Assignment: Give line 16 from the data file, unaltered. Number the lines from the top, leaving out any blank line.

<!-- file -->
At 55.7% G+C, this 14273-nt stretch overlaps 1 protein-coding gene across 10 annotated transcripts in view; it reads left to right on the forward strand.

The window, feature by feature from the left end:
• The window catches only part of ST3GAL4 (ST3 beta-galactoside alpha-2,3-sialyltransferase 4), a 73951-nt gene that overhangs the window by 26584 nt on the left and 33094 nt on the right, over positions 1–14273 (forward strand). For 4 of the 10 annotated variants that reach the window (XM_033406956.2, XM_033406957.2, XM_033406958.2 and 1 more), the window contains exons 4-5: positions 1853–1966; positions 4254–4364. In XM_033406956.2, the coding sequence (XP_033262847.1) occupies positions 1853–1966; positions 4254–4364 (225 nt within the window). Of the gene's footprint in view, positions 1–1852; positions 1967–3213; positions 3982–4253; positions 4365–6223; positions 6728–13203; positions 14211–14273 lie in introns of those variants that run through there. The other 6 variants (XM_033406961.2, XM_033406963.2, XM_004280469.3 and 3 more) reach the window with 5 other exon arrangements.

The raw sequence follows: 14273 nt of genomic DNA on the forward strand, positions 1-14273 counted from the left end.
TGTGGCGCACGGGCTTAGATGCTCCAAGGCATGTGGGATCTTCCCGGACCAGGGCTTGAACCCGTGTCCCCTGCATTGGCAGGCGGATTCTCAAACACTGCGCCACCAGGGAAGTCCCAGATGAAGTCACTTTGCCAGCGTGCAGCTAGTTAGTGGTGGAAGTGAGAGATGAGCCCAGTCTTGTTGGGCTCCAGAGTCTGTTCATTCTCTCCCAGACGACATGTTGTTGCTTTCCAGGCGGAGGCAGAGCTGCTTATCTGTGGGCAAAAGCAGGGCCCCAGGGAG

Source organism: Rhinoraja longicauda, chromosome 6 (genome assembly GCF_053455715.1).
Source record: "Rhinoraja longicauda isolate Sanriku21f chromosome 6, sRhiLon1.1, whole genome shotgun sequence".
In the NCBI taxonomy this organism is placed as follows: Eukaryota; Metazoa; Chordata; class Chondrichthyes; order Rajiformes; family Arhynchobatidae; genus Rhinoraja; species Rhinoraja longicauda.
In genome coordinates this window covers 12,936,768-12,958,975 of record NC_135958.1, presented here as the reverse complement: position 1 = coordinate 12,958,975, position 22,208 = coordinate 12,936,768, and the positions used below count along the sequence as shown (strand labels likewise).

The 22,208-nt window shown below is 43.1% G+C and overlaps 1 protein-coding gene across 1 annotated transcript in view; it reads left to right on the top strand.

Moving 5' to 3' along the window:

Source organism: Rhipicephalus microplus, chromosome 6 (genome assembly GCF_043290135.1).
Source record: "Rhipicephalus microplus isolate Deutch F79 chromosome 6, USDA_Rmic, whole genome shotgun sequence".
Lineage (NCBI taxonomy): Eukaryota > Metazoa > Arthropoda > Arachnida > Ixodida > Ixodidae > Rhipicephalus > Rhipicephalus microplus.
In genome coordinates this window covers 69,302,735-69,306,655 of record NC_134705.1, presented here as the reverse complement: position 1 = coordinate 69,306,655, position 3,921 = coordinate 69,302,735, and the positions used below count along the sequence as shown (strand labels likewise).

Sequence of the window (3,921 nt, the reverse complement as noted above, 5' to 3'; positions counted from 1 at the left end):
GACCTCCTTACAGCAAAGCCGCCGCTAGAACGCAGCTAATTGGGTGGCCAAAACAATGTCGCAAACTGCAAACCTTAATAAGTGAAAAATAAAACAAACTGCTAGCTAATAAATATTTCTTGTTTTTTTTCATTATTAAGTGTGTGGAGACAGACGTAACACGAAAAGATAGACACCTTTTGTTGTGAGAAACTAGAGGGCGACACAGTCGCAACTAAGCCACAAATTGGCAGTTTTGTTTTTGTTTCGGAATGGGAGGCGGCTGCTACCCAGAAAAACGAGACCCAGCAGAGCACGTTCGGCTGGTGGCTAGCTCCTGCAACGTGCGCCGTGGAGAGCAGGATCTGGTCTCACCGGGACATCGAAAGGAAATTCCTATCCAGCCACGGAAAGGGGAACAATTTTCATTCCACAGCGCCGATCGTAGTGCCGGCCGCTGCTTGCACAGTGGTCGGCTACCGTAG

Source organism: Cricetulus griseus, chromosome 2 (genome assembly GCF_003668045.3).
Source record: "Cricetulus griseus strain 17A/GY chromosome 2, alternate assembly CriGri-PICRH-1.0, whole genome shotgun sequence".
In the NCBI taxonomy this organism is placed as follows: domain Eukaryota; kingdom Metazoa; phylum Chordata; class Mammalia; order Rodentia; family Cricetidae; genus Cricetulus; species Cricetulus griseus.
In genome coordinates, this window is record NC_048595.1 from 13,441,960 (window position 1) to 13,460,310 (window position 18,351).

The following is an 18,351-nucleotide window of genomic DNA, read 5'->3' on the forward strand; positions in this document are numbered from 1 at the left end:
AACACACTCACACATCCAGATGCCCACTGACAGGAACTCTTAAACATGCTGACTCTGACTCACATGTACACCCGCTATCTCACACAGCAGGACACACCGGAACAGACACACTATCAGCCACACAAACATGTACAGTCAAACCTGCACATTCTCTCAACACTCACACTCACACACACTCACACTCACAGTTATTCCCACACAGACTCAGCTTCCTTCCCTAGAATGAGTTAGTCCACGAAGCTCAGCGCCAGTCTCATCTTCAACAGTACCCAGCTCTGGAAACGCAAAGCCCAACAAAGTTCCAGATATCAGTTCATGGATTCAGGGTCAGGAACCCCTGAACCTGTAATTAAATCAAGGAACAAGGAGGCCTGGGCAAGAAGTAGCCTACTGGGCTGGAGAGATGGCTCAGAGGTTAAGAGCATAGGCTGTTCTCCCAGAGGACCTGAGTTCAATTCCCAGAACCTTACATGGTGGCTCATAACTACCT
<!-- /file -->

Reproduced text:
Sequence of the window (3,921 nt, the reverse complement as noted above, 5' to 3'; positions counted from 1 at the left end):